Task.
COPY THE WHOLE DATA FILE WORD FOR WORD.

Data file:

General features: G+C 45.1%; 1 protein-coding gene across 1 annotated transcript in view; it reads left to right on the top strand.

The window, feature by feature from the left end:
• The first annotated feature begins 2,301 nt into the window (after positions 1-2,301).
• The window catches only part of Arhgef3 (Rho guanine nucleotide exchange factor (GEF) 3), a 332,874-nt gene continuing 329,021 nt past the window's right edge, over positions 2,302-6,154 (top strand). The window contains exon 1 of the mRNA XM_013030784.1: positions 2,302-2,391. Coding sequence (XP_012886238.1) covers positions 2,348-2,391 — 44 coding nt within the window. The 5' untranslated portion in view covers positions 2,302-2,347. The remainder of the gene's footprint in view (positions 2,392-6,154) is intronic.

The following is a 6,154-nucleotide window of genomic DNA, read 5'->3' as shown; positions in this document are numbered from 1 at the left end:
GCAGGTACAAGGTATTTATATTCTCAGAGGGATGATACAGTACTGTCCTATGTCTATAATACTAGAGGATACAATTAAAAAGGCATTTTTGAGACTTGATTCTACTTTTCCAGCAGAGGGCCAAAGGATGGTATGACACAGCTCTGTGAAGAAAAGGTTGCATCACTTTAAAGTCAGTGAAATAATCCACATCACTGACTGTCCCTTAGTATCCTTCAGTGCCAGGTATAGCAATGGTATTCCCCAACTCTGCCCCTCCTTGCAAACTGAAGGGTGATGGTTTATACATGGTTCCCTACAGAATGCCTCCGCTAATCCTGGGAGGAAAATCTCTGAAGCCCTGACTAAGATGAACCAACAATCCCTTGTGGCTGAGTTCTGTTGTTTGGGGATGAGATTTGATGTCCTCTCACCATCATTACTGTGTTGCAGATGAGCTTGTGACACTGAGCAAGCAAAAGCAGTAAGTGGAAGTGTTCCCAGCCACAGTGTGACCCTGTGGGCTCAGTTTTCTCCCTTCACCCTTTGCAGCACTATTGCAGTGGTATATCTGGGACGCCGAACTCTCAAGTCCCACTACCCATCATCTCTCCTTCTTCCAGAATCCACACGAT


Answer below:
General features: G+C 45.1%; 1 protein-coding gene across 1 annotated transcript in view; it reads left to right on the top strand.

The window, feature by feature from the left end:
• The first annotated feature begins 2,301 nt into the window (after positions 1-2,301).
• The window catches only part of Arhgef3 (Rho guanine nucleotide exchange factor (GEF) 3), a 332,874-nt gene continuing 329,021 nt past the window's right edge, over positions 2,302-6,154 (top strand). The window contains exon 1 of the mRNA XM_013030784.1: positions 2,302-2,391. Coding sequence (XP_012886238.1) covers positions 2,348-2,391 — 44 coding nt within the window. The 5' untranslated portion in view covers positions 2,302-2,347. The remainder of the gene's footprint in view (positions 2,392-6,154) is intronic.

The following is a 6,154-nucleotide window of genomic DNA, read 5'->3' as shown; positions in this document are numbered from 1 at the left end:
GCAGGTACAAGGTATTTATATTCTCAGAGGGATGATACAGTACTGTCCTATGTCTATAATACTAGAGGATACAATTAAAAAGGCATTTTTGAGACTTGATTCTACTTTTCCAGCAGAGGGCCAAAGGATGGTATGACACAGCTCTGTGAAGAAAAGGTTGCATCACTTTAAAGTCAGTGAAATAATCCACATCACTGACTGTCCCTTAGTATCCTTCAGTGCCAGGTATAGCAATGGTATTCCCCAACTCTGCCCCTCCTTGCAAACTGAAGGGTGATGGTTTATACATGGTTCCCTACAGAATGCCTCCGCTAATCCTGGGAGGAAAATCTCTGAAGCCCTGACTAAGATGAACCAACAATCCCTTGTGGCTGAGTTCTGTTGTTTGGGGATGAGATTTGATGTCCTCTCACCATCATTACTGTGTTGCAGATGAGCTTGTGACACTGAGCAAGCAAAAGCAGTAAGTGGAAGTGTTCCCAGCCACAGTGTGACCCTGTGGGCTCAGTTTTCTCCCTTCACCCTTTGCAGCACTATTGCAGTGGTATATCTGGGACGCCGAACTCTCAAGTCCCACTACCCATCATCTCTCCTTCTTCCAGAATCCACACGAT